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Mass Law Blog

Intellectual property and business litigation, Massachusetts and nationally

Lee Gesmer’s Mass Law Blog began in 2005, and contains almost 600 posts. The site initially focused on Massachusetts law, but today it follows business and intellectual property law nation-wide. The site is hosted by Gesmer Updegrove LLP, a law firm based in Boston, Massachusetts. The firm represents startup and established companies in the areas of litigation, transactions (including financings, mergers and acquisitions), IP rights, taxation, employment law, standards consortia, business counseling and open source development projects and foundations. You can find a summary of the firm’s services here. To learn how Gesmer Updegrove can help you, contact: Lee Gesmer

Will the Supreme Court Decide Oracle v. Google on a Technicality?

Will the Supreme Court Decide Oracle v. Google on a Technicality?

Will the Supreme Court dodge the thorny copyright infringement issues in the long-running (ten year) Oracle v. Google case on a technicality? The case was originally scheduled to be argued in March 2020, but after Covid-19 it was deferred to the 2020-21 term. Then, on May 4, 2020 the Court ordered the parties to file supplemental briefs: "The parties are directed to file supplemental letter briefs addressing the appropriate standard of review for the second question presented, including but...

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Seeking to Capitalize on Booking.com, Kevin Kickstarter Seeks Advice From Attorney

Seeking to Capitalize on Booking.com, Kevin Kickstarter Seeks Advice From Attorney

(Bill Hilton, a partner at my firm, co-authored this post with me.) On June 30, 2020, the U.S. Supreme Court held that the addition of “.com” to a generic term has the potential to create a protectable trademark. In so ruling the Court rejected the United States Patent and Trademark Office’s “nearly per se rule” that when a generic term is combined with a generic top-level domain the resulting combination is generic. The background of this case is discussed in detail in an earlier post,...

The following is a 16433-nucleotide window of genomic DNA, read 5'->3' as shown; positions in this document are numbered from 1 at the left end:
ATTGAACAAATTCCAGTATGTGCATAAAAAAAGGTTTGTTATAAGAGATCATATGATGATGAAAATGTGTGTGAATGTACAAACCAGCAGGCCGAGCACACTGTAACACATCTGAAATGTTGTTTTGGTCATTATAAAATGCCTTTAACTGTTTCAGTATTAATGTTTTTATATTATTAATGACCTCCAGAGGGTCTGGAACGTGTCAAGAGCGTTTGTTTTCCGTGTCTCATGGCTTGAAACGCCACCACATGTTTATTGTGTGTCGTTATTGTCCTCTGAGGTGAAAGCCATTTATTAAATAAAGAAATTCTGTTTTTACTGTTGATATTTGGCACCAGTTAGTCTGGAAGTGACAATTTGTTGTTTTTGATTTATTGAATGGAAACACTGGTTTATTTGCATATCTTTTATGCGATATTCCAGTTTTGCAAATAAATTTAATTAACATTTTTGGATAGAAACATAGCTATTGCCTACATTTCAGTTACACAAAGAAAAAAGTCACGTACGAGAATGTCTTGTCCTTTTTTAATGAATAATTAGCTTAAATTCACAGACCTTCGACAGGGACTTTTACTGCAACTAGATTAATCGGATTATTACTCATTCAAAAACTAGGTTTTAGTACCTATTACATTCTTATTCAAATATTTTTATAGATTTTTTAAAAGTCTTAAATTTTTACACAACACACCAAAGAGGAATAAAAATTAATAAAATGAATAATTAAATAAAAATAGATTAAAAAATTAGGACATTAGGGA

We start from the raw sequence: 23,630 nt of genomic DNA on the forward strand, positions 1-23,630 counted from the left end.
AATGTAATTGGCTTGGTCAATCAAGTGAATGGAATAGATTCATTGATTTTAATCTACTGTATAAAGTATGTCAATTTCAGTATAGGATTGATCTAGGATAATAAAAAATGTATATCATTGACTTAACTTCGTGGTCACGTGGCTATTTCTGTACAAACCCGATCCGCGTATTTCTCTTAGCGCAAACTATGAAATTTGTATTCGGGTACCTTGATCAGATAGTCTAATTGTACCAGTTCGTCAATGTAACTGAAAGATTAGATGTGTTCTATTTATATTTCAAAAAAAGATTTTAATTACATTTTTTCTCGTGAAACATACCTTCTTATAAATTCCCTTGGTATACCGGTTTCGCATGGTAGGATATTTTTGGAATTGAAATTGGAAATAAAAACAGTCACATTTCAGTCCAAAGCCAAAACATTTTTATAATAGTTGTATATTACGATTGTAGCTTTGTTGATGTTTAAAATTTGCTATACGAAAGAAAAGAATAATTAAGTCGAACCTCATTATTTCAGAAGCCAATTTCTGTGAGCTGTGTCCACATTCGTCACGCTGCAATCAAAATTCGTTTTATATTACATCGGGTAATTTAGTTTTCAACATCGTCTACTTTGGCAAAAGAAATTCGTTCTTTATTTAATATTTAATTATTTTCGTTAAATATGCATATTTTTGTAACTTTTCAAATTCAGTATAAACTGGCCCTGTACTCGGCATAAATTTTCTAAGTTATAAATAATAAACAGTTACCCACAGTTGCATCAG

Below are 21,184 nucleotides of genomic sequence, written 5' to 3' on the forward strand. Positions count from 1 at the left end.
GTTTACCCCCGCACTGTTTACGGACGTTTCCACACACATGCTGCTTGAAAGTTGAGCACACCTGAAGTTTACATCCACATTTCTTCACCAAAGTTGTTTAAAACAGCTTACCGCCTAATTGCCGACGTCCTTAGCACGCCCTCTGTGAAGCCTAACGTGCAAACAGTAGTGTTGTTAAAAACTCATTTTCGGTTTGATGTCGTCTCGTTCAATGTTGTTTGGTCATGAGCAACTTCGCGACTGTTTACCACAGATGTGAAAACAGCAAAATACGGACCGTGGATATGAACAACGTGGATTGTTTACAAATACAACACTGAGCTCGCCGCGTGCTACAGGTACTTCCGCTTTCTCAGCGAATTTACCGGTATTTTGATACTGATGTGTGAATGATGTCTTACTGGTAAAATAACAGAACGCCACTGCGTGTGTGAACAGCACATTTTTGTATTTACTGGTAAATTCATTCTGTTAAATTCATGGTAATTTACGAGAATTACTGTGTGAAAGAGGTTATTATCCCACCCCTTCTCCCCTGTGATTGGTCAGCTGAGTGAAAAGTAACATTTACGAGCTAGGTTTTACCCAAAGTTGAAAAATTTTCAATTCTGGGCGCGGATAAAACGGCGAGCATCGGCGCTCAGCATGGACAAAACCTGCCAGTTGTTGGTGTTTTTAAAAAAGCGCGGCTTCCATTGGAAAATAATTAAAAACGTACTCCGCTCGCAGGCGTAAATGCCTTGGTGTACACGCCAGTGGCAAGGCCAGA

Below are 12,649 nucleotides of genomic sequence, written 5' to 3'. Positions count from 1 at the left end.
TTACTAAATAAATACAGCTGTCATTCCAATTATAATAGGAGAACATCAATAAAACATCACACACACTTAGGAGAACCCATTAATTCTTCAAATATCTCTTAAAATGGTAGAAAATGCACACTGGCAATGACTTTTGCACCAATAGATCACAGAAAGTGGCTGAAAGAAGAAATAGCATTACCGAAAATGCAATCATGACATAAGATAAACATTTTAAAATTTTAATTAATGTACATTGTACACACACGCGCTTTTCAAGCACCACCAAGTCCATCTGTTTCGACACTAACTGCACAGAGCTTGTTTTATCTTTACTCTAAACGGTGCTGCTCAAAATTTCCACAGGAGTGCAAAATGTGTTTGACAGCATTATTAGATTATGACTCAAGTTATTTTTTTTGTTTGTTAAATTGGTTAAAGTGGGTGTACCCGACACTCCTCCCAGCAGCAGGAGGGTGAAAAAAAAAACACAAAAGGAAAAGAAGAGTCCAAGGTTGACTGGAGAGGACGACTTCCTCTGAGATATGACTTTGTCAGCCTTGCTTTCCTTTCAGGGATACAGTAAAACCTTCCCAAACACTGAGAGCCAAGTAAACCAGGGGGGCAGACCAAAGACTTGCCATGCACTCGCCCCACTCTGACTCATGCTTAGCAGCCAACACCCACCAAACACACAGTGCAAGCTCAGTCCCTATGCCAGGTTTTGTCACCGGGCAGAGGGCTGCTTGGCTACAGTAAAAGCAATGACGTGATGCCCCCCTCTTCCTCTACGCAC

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Is the Internet Archive’s “National Emergency Library” Copyright Infringement or Fair Use?

Is the Internet Archive’s “National Emergency Library” Copyright Infringement or Fair Use?

After the Internet Archive launched a “National Emergency Library” the copyright community held its collective breath, waiting to see if the authors and publishers affected would tolerate it, or challenge it in court. Now we have the answer. On June 1, 2020, four major publishers — Hachette, HarperCollins, Wiley, and Penguin Random House — filed a copyright infringement suit against the Archive. Background. In late March 2020, in response to the COVID 19 pandemic, the Internet Archive opened a...

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The Messy Legalities of Trump’s Social Media Executive Order

The Messy Legalities of Trump’s Social Media Executive Order

On May 28, 2020 President Trump issued an “Executive Order on Preventing Online Censorship” (the Order). It takes aim at Twitter, Facebook and Google through the lens of 47 U.S. Code § 230 (Section 230), the federal law that allows  internet platforms to host and moderate user created content free of  liability under state law. The Order came just days after Twitter, for the first time, added warning labels and fact-checking to several of Trump’s tweets. A lot has already been written about...

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This site is hosted by Gesmer Updegrove LLP, a technology law firm based in Boston, Massachusetts. You can find a summary of our services here. To learn how GU can help you, contact:
Lee Gesmer